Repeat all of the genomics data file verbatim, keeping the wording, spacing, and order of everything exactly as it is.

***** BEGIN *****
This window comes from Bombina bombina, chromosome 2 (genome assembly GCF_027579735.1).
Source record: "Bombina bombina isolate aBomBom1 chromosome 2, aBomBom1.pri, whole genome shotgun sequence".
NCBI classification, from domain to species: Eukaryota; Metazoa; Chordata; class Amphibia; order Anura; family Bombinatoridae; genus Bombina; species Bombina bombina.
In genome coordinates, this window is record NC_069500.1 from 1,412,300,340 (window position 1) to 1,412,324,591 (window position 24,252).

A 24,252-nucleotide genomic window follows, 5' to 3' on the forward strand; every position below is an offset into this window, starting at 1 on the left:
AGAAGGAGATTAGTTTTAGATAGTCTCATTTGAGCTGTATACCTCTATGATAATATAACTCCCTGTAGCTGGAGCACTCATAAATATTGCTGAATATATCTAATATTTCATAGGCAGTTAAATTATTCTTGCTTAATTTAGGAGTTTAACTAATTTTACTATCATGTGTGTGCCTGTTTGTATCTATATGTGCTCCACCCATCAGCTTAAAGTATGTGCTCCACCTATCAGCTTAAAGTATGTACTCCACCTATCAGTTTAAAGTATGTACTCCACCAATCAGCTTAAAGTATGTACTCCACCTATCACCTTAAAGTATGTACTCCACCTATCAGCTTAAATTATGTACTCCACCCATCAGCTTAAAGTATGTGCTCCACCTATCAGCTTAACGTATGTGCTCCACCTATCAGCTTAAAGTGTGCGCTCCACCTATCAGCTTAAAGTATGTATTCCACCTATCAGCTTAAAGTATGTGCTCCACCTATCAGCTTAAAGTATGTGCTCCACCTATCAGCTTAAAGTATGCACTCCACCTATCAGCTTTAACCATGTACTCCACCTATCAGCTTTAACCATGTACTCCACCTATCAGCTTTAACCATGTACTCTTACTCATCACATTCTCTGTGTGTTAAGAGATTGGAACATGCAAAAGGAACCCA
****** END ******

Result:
This window comes from Bombina bombina, chromosome 2 (genome assembly GCF_027579735.1).
Source record: "Bombina bombina isolate aBomBom1 chromosome 2, aBomBom1.pri, whole genome shotgun sequence".
NCBI classification, from domain to species: Eukaryota; Metazoa; Chordata; class Amphibia; order Anura; family Bombinatoridae; genus Bombina; species Bombina bombina.
In genome coordinates, this window is record NC_069500.1 from 1,412,300,340 (window position 1) to 1,412,324,591 (window position 24,252).

A 24,252-nucleotide genomic window follows, 5' to 3' on the forward strand; every position below is an offset into this window, starting at 1 on the left:
AGAAGGAGATTAGTTTTAGATAGTCTCATTTGAGCTGTATACCTCTATGATAATATAACTCCCTGTAGCTGGAGCACTCATAAATATTGCTGAATATATCTAATATTTCATAGGCAGTTAAATTATTCTTGCTTAATTTAGGAGTTTAACTAATTTTACTATCATGTGTGTGCCTGTTTGTATCTATATGTGCTCCACCCATCAGCTTAAAGTATGTGCTCCACCTATCAGCTTAAAGTATGTACTCCACCTATCAGTTTAAAGTATGTACTCCACCAATCAGCTTAAAGTATGTACTCCACCTATCACCTTAAAGTATGTACTCCACCTATCAGCTTAAATTATGTACTCCACCCATCAGCTTAAAGTATGTGCTCCACCTATCAGCTTAACGTATGTGCTCCACCTATCAGCTTAAAGTGTGCGCTCCACCTATCAGCTTAAAGTATGTATTCCACCTATCAGCTTAAAGTATGTGCTCCACCTATCAGCTTAAAGTATGTGCTCCACCTATCAGCTTAAAGTATGCACTCCACCTATCAGCTTTAACCATGTACTCCACCTATCAGCTTTAACCATGTACTCCACCTATCAGCTTTAACCATGTACTCTTACTCATCACATTCTCTGTGTGTTAAGAGATTGGAACATGCAAAAGGAACCCA